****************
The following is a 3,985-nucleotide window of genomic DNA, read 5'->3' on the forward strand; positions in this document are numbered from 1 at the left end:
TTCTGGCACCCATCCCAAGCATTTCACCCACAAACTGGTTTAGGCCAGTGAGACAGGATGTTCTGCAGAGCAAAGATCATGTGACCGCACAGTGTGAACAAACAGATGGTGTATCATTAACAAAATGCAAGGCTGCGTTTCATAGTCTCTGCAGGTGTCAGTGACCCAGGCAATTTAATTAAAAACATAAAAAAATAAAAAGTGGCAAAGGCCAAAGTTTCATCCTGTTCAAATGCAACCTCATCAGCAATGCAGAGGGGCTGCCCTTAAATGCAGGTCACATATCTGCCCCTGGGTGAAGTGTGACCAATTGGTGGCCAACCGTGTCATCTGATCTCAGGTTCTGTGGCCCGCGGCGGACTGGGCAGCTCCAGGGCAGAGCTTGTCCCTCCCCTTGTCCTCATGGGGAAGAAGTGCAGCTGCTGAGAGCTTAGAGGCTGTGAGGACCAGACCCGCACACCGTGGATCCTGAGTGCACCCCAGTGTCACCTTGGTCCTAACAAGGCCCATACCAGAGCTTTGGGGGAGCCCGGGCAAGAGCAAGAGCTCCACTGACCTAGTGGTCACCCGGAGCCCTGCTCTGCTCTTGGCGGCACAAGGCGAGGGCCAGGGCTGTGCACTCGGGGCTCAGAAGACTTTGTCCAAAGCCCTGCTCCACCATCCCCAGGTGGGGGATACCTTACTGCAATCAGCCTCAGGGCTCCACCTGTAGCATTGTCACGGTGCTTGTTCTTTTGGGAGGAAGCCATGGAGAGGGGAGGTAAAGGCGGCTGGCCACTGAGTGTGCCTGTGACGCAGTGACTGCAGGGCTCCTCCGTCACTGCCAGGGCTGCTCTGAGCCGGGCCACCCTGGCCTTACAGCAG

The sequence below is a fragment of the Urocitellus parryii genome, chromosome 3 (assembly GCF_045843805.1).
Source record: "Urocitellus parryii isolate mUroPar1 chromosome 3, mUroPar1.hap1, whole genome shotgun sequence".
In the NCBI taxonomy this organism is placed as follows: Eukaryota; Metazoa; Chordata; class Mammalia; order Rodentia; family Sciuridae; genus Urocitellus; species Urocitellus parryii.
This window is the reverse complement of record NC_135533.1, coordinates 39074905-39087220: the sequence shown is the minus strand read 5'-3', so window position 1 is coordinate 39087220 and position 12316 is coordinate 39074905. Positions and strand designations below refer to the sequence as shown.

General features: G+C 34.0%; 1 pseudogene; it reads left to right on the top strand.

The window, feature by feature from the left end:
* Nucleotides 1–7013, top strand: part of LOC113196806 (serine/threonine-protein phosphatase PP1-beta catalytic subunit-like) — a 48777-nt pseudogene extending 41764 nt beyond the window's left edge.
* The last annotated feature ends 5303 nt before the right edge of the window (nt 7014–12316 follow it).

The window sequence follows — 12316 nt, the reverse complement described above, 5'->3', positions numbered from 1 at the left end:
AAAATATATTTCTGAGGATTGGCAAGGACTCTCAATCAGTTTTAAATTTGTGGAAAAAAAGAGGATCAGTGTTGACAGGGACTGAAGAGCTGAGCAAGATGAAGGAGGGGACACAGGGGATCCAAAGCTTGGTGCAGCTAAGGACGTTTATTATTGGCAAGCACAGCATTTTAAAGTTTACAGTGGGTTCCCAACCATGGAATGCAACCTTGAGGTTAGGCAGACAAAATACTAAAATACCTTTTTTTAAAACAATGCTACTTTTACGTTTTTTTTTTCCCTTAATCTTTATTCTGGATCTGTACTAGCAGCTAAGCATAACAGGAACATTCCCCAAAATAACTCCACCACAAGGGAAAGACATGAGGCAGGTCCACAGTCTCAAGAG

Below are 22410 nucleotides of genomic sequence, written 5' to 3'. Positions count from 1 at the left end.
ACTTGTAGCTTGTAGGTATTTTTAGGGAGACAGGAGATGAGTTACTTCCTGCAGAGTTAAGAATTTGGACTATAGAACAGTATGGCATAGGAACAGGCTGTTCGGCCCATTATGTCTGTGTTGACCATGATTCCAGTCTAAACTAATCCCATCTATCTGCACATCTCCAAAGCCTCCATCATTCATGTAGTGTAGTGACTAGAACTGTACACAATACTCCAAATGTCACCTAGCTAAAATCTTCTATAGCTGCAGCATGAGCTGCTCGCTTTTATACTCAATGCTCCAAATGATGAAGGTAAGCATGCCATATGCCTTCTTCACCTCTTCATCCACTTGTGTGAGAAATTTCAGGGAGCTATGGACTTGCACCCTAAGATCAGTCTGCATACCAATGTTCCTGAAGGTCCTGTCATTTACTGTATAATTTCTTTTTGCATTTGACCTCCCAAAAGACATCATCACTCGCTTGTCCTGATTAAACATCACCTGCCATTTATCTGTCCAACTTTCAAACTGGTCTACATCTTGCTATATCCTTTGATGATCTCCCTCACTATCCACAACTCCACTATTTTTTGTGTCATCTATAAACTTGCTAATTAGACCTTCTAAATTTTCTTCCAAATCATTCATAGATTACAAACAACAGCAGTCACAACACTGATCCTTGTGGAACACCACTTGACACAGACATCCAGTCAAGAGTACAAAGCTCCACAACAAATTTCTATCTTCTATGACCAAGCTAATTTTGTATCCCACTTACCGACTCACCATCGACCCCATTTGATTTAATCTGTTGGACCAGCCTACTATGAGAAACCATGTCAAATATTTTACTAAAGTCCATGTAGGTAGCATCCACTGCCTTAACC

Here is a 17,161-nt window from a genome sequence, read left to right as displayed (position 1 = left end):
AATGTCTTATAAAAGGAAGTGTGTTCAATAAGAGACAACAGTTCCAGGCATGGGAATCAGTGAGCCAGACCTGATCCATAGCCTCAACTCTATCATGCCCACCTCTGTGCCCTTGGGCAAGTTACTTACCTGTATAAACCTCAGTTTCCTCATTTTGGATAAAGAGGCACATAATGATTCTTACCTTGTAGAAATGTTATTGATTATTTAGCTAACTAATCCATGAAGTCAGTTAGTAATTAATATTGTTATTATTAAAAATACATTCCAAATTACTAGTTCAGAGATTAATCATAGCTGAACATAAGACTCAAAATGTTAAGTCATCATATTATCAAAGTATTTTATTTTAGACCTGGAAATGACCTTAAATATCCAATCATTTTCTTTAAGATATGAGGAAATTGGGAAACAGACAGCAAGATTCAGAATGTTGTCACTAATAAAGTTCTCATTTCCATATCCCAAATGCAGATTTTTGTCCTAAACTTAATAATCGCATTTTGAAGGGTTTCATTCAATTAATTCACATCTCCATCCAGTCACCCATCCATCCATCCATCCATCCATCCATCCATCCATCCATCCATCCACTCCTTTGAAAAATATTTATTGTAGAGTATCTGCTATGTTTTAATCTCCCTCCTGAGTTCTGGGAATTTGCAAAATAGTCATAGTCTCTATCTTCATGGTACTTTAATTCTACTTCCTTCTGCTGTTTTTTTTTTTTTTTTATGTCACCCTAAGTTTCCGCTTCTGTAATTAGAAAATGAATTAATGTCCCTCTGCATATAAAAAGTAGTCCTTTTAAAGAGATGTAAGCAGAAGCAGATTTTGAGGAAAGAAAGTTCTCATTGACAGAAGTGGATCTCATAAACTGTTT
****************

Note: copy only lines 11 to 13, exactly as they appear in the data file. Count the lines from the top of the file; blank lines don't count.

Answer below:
The window sequence follows — 12316 nt, the reverse complement described above, 5'->3', positions numbered from 1 at the left end:
AAAATATATTTCTGAGGATTGGCAAGGACTCTCAATCAGTTTTAAATTTGTGGAAAAAAAGAGGATCAGTGTTGACAGGGACTGAAGAGCTGAGCAAGATGAAGGAGGGGACACAGGGGATCCAAAGCTTGGTGCAGCTAAGGACGTTTATTATTGGCAAGCACAGCATTTTAAAGTTTACAGTGGGTTCCCAACCATGGAATGCAACCTTGAGGTTAGGCAGACAAAATACTAAAATACCTTTTTTTAAAACAATGCTACTTTTACGTTTTTTTTTTCCCTTAATCTTTATTCTGGATCTGTACTAGCAGCTAAGCATAACAGGAACATTCCCCAAAATAACTCCACCACAAGGGAAAGACATGAGGCAGGTCCACAGTCTCAAGAG

Below are 22410 nucleotides of genomic sequence, written 5' to 3'. Positions count from 1 at the left end.